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5 warnings from U.S. border agents after weed legalization

Click to play video 'Past marijuana conviction could still prevent U.S. border crossing' Past marijuana conviction could still prevent U.S. border crossing
WATCH ABOVE: Past marijuana charge could still prevent U.S. border crossing – Oct 17, 2018

In the wake of marijuana legalization in Canada, U.S. Customs and Border Protection has a main message for people crossing into the country: don’t bring any pot into the U.S.

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U.S. border agents held a media conference Wednesday to spell out the rules for crossing through the Canadian-American border now that weed is legal.

Here are five major takeaways.

A pot pardon in Canada does not translate to the U.S.

On Wednesday, Ottawa announced plans to pardon Canadians with simple pot possession convictions in the past (30 grams or less).

READ MORE: Canadians with past pot convictions won’t have to pay or wait to apply for a pardon

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But U.S. border officials said the U.S. does not recognize foreign pardons. So you could be “deemed inadmissible” to enter into the U.S. even if Canada has given you a pot pardon.

Heading into the U.S. for weed-related business

If you’re a Canadian government employee working in the weed business and head to the States on a work-related trip, you may not be let in.

Even if you’re heading to a U.S. state for pot business where cannabis is legal, such as California or Colorado, a U.S. border agent may still deem you inadmissible.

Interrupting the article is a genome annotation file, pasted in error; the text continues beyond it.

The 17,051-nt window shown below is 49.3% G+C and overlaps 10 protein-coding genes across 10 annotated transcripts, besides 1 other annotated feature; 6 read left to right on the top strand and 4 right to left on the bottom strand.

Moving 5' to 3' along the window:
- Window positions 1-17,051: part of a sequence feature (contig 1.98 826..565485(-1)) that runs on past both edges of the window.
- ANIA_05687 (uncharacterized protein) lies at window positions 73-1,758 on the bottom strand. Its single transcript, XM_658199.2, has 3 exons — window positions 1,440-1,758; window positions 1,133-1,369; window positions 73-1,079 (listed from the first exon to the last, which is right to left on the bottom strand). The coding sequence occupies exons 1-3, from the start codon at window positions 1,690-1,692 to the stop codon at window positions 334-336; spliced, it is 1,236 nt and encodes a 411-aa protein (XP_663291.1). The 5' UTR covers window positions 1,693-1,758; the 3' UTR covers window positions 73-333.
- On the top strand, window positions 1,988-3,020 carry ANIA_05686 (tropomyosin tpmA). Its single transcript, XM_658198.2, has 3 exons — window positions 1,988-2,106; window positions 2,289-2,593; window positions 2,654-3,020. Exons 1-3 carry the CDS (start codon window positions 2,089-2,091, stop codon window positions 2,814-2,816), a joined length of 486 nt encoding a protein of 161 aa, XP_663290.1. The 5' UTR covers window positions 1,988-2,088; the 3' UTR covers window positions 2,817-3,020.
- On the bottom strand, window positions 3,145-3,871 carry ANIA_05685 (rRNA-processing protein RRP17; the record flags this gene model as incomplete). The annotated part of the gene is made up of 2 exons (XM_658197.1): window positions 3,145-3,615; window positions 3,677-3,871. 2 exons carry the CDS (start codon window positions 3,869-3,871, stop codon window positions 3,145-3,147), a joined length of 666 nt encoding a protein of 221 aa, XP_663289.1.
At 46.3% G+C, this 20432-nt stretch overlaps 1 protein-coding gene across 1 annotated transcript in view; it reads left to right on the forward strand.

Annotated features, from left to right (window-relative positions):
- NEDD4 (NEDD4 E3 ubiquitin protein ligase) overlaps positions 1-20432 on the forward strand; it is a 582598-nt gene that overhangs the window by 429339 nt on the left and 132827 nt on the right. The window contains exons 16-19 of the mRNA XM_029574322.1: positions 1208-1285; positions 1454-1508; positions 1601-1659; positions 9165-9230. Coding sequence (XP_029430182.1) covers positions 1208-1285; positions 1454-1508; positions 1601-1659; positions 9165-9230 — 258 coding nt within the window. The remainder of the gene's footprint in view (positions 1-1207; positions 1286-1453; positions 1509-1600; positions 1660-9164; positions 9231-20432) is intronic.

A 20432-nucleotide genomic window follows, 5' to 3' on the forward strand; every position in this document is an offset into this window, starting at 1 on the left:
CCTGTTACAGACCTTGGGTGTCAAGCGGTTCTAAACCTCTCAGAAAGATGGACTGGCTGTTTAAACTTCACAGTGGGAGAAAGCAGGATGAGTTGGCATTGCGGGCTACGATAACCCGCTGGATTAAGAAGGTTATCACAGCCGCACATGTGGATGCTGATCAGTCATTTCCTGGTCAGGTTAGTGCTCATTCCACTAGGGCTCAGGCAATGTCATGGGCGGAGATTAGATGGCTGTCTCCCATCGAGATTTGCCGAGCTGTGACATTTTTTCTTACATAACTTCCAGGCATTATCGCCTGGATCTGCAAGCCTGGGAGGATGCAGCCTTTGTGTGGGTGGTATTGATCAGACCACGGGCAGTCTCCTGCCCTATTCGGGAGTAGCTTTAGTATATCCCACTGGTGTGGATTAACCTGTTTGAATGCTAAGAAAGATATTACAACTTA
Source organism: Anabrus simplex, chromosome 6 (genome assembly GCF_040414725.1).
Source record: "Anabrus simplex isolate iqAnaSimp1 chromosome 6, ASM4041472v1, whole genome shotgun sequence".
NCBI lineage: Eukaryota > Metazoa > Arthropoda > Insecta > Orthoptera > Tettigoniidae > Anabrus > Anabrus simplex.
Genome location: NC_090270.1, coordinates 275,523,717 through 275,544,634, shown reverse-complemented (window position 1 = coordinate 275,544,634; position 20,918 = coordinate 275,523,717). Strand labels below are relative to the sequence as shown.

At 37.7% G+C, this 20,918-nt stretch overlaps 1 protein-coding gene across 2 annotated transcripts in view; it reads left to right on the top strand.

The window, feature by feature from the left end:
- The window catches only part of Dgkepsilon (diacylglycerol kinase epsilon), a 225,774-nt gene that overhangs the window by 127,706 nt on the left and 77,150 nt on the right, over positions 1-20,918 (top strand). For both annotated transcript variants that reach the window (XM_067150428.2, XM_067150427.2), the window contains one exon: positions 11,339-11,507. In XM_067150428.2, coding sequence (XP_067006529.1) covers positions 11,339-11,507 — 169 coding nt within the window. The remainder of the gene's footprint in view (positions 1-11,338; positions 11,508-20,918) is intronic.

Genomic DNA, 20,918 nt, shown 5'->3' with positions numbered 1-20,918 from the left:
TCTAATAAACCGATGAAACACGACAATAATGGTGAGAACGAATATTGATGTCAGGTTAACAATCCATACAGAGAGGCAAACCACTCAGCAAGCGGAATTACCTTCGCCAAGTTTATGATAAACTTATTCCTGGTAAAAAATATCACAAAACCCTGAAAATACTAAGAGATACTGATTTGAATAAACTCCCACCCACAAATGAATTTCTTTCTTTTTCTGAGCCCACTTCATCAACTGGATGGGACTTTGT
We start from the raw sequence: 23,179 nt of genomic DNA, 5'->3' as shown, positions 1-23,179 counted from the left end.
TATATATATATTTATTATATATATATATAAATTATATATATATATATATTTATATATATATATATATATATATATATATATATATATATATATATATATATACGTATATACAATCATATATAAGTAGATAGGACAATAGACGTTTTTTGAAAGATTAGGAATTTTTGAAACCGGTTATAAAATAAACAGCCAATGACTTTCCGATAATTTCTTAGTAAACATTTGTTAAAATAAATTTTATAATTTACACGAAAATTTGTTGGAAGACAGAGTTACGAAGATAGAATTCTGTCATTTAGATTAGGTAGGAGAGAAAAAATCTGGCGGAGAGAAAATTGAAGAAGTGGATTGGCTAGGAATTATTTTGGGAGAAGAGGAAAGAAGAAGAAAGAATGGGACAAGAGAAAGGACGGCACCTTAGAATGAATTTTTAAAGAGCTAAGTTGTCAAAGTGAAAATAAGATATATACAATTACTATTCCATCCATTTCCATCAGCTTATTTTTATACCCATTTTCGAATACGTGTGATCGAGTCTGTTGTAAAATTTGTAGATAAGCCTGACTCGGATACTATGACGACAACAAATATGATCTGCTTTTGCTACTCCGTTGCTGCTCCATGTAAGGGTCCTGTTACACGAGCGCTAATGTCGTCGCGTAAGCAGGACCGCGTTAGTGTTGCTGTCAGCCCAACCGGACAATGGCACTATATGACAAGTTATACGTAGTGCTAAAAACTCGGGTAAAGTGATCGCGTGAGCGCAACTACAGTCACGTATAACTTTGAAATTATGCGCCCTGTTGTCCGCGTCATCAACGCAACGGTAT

However, if you work in the weed industry in Canada and are heading into America for pleasure, not business, you may be let in.

WATCH: US border officials remind Canadians that pot is still illegal past the border

Click to play video 'US border officials remind Canadians that pot is still illegal past the border' US border officials remind Canadians that pot is still illegal past the border
US border officials remind Canadians that pot is still illegal past the border – Oct 17, 2018
A sign on an Ontario highway warn drivers to not bring pot to border crossings, Oct. 17, 2018.
A sign on an Ontario highway warn drivers to not bring pot to border crossings, Oct. 17, 2018. Global News

U.S. citizens coming into Canada for ‘pot tourism’

If you’re an American travelling in Canada and smoked weed after it became legal, you may be OK to head back into the States — even if you admit it to a border official.

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But border officials stressed that if your vehicle smells like weed you will probably get searched.

MORE: For the launch of our weekly newsletter Cannabis IQ, we’re giving away $100 Visa gift cards. Click here to find out more.

Don’t lie

American border officials stressed that if you’re heading into the U.S., don’t lie about getting high. The honesty policy applies to those who used cannabis before it became legal too.

“Border officials are going to find out if you’re lying. Being honest is always the best. If you are dishonest then you could be denied entry and it’s misrepresentation,” a U.S. border guard said.

WATCH: Canadians travelling for pot business reasons may be denied entry

Click to play video 'Canadians travelling for pot business reasons may be denied entry' Canadians travelling for pot business reasons may be denied entry
Canadians travelling for pot business reasons may be denied entry – Oct 17, 2018

Don’t bring weed of any form into the U.S.

This may seem like the most obvious warning, but U.S. border officials made sure to reiterate the statement.

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READ MORE: Where can I buy pot? A coast-to-coast guide for marijuana legalization day

Whether you’re a Canadian or U.S. citizen, if you bring marijuana of any form into the U.S., you could be fined, arrested and face state and federal charges.

WATCH: No changes to procedural questions at U.S. border

Click to play video 'Marijuana legalization: No changes to procedural questions at border' Marijuana legalization: No changes to procedural questions at border
Marijuana legalization: No changes to procedural questions at border – Oct 17, 2018